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Coronavirus: FDA approves first COVID-19 treatment for children younger than 12

On Monday, the FDA said that pediatric patients 28 days and older weighing at least 7 pounds and having COVID-19 can receive the treatment under certain circumstances.

Veklury, administered via injection, is the first approved COVID-19 treatment for children under 12 years of age.

California-based Gilead Sciences Inc. makes the drug which works by inhibiting a substance the virus uses to make copies of itself, according to the Associated Press.

Previously, Veklury was only approved for children 12 under an emergency use authorization.

“As COVID-19 can cause severe illness in children, some of whom do not currently have a vaccination option, there continues to be a need for safe and effective COVID-19 treatment options for this population,” said Patrizia Cavazzoni, M.D., director of the FDA’s Center for Drug Evaluation and Research. “Today’s approval of the first COVID-19 therapeutic for this population demonstrates the agency’s commitment to that need.”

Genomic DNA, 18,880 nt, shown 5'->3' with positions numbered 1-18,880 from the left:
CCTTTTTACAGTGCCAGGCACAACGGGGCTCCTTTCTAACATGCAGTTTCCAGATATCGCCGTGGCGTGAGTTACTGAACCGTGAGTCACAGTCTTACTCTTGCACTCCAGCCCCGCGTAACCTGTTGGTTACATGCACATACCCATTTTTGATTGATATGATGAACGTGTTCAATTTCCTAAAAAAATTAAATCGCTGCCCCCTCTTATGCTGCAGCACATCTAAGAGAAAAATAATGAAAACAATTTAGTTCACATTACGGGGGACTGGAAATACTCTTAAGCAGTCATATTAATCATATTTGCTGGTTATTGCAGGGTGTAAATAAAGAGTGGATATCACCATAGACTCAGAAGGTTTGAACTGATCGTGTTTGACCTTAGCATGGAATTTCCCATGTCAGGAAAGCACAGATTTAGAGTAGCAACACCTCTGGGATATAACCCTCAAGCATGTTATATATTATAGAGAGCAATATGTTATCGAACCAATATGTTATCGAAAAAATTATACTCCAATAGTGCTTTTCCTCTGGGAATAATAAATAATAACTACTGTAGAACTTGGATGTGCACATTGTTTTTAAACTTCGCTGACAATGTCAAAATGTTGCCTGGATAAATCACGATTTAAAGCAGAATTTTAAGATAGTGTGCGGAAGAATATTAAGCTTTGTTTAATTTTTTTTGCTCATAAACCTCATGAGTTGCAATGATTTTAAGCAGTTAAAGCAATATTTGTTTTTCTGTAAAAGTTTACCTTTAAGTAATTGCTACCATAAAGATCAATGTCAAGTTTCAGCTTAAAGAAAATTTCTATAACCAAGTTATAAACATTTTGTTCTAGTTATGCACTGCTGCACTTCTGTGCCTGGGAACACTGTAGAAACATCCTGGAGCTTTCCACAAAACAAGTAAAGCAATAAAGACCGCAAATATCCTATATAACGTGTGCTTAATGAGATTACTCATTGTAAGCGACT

Veklury was first fully approved by the FDA for people over 11 years old in 2020, according to The Associated Press. President Donald Trump notably received the treatment after he tested positive for COVID-19.

The FDA said that Veklury is not a substitute for vaccination. The label also warns against using it with the malaria drug hydroxychloroquine because that can curb its effectiveness.


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